Single-ended 100 bp long RNA sequencing (RNA-Seq) reads, generated by Illumina HiSeq 2500 platform, for 727 ecotypes of Arabidopsis (without biological replicates) were downloaded from GEO dataset under accession number GSE80744 and SRA study SRP074107 (Kawakatsu et al., 2016). Read quality assessment was performed using FastQC and reads with Phred score < 20 were removed via Trim Galore version 0.5.0 (Andrews, 2010; Krueger, 2015). Transcript abundance level in terms of transcripts per million (TPM), was estimated for 82,910 isoforms in 34,212 genes using Arabidopsis reference transcript dataset (AtRTD2) and Salmon (Zhang et al., 2015; Patro et al., 2017) (Supplementary Dataset 1). The filtered RNA-seq reads were also mapped to the TAIR10 genome assembly using the STAR aligner version 2.7.0e with modified parameters (Supplementary Dataset 1) (Dobin et al., 2013). Transcripts were assembled and assemblies were merged using StringTie (Pertea et al., 2015) (Supplementary Dataset 4). The merged assembly was then used as a reference gene model to perform the second assembly to generate expression dataset for 124,422 expressed transcripts using StringTie (Pertea et al., 2015). The TPM values for both (transcriptome- and genome-based) expression datasets were then used to compute splicing ratios of each isoform for all genes. Genes with less than two isoforms or splicing variability <0.01 were filtered out using the core functionality of ulfasQTL method (Yang et al., 2017).
Identification of sQTLs
The genotype data from 1,135 and RNA-seq data from 727 Arabidopsis accessions were initially processed to filter 666 accessions that have both genotype and transcriptomic data (Supplementary Table 1; Supplementary Figure 1). The processed genetic variants and expression datasets were used to perform a genome-wide scan for sQTLs using the ulfasQTL package (v 0.1) – a composite sQTL analysis package that takes expression and genotype dataset to test splicing QTLs at genome-wide scale (Yang et al., 2017). It uses the core functionality of sQTLseekeR approach, which is a multivariate model and calculates splicing ratios variability of a gene across samples using a distance-based approach. It estimates intra- and inter- genotype splicing variability using a non-parametric analog to the ANOVA (Monlong et al., 2014). ulfasQTL identifies and outputs a list of significant sQTLs (p-value ≤ 0.05) and their cognate genes across the genome. We used sQTL cognate genes to derive modes of AS events present in these genes using SUPPA version 2.2.1 (Alamancos et al., 2014; Alamancos et al., 2015), which provides an estimate of the inclusion level of AS events across all samples.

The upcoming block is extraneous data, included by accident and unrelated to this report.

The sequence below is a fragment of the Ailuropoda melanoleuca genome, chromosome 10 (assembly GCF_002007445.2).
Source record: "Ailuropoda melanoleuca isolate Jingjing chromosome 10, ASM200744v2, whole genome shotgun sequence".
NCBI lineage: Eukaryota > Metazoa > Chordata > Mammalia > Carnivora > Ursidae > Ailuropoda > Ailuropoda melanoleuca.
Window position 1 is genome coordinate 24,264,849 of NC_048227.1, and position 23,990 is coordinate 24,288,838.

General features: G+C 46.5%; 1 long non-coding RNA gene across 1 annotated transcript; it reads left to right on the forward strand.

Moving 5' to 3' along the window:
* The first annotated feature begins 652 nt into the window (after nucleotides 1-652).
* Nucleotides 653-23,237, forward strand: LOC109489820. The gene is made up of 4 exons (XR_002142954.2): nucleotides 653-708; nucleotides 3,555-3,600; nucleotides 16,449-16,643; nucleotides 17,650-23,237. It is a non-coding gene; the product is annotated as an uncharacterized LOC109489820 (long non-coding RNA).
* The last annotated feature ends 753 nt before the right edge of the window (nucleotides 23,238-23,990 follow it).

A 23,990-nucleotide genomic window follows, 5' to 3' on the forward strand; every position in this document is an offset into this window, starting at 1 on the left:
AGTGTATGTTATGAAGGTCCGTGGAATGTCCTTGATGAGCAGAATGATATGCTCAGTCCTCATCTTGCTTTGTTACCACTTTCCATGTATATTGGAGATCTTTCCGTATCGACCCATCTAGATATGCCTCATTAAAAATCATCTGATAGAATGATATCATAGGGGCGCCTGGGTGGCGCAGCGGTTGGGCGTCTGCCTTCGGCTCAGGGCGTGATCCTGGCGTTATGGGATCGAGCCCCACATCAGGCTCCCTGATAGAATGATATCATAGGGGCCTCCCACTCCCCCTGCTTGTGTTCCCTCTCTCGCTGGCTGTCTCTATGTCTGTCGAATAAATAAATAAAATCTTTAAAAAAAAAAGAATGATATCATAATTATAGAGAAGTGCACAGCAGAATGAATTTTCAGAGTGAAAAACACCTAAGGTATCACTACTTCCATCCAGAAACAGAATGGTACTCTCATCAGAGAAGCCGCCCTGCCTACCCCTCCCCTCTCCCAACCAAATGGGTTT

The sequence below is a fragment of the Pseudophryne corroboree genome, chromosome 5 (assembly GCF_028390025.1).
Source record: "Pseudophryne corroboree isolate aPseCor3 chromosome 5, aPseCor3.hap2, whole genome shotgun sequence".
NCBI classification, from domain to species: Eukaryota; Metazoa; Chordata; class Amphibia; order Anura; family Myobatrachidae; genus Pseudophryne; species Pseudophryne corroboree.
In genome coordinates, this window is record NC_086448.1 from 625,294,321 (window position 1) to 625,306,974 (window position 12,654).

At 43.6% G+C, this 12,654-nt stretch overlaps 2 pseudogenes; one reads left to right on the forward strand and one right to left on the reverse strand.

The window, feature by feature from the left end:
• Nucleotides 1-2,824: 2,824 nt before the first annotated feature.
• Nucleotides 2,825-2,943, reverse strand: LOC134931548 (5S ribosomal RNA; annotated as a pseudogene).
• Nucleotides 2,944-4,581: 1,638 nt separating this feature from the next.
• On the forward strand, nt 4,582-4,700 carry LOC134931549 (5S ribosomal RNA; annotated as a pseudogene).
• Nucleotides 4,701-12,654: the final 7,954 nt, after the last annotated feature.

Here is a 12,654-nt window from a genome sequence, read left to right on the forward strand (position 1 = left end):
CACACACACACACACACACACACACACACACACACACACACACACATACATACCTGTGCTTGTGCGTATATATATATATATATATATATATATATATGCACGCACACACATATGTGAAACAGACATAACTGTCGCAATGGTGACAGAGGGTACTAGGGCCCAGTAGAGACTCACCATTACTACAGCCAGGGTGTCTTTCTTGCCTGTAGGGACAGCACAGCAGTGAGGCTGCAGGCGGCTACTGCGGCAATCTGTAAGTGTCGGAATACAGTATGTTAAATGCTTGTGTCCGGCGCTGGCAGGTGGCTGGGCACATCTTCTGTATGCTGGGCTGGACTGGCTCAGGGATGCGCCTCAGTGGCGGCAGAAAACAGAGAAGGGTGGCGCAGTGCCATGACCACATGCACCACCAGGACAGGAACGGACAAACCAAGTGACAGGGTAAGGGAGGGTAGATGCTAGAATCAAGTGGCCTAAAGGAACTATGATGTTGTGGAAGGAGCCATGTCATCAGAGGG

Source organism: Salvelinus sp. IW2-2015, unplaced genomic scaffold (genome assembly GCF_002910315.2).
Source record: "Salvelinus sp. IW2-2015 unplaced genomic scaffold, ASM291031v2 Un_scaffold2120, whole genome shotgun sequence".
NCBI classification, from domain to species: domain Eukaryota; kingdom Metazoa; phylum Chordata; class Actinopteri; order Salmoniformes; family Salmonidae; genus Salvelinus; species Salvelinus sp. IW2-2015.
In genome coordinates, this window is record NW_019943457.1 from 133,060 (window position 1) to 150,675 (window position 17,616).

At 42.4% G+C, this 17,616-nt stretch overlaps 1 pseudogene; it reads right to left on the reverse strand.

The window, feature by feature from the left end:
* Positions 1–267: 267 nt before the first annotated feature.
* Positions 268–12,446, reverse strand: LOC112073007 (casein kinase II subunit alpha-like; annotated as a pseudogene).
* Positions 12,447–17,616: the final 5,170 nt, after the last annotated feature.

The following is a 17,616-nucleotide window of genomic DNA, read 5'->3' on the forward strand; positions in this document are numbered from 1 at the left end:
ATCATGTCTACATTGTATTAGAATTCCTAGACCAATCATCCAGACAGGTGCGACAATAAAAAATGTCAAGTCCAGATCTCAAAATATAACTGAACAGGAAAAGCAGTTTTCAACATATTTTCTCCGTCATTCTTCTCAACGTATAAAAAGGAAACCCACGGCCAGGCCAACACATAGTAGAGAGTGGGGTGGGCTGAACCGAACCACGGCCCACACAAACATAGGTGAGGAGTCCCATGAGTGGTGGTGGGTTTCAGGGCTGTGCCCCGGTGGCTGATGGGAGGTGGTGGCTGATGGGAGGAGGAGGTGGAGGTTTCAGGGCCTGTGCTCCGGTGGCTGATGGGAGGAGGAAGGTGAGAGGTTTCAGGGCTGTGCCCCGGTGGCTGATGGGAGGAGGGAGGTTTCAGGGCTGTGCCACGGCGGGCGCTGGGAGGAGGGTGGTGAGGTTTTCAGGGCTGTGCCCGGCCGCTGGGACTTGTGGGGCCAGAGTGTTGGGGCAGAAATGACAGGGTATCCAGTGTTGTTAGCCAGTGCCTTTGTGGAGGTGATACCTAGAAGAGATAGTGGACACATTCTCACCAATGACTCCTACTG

Colocalization of sQTL With GWAS Hits
The list of trait-associated loci was downloaded from the Arabidopsis genome-wide association studies (AraGWAS) catalog, which is a manually curated and standardized database that holds GWAS results for 167 publicly available phenotypes of Arabidopsis (Togninalli et al., 2018). It contains around 222,000 SNP-trait associations (GWAS hits), of which 3,887 are highly significant (p-value < 10−4). The list of unique sQTLs was then matched with trait-associated loci (identical SNPs) to identify the significant association with important phenotypic traits associated sQTLs.
Gene Enrichment Analysis
Functional enrichment analysis was performed on the parent genes with significant sQTL using Database for Annotation, Visualization and Integrated Discovery (DAVID version 6.8) with default parameters that work on the principle of Fisher exact test for statistical analysis (Huang et al., 2009). The gene ontology (GO) terms [biological process (BP), molecular function (MF), and cellular components (CC)] were identified to provide biological insights into the significant sQTLs using false discovery rate (FDR) ≤0.05.
Functional Annotation of sQTL and Non-sQTL SNPs
Publicly available functionally annotated SNPs dataset for 666 Arabidopsis accessions was downloaded and overlapped with sQTL-SNPs to obtain functional annotation of sQTLs and termed the other unmatched SNPs as non-sQTL SNPs. The SNPs were further classified into exonic-SNPs (nonsense, start-loss, frameshift, splice site, missense, synonymous, splice region, 5-UTR, 3-UTR, and non-coding exon variants) and non-exonic SNPs (intron and intergenic variants).
Majority of Splicing Events in A. thaliana Are Regulated as Trans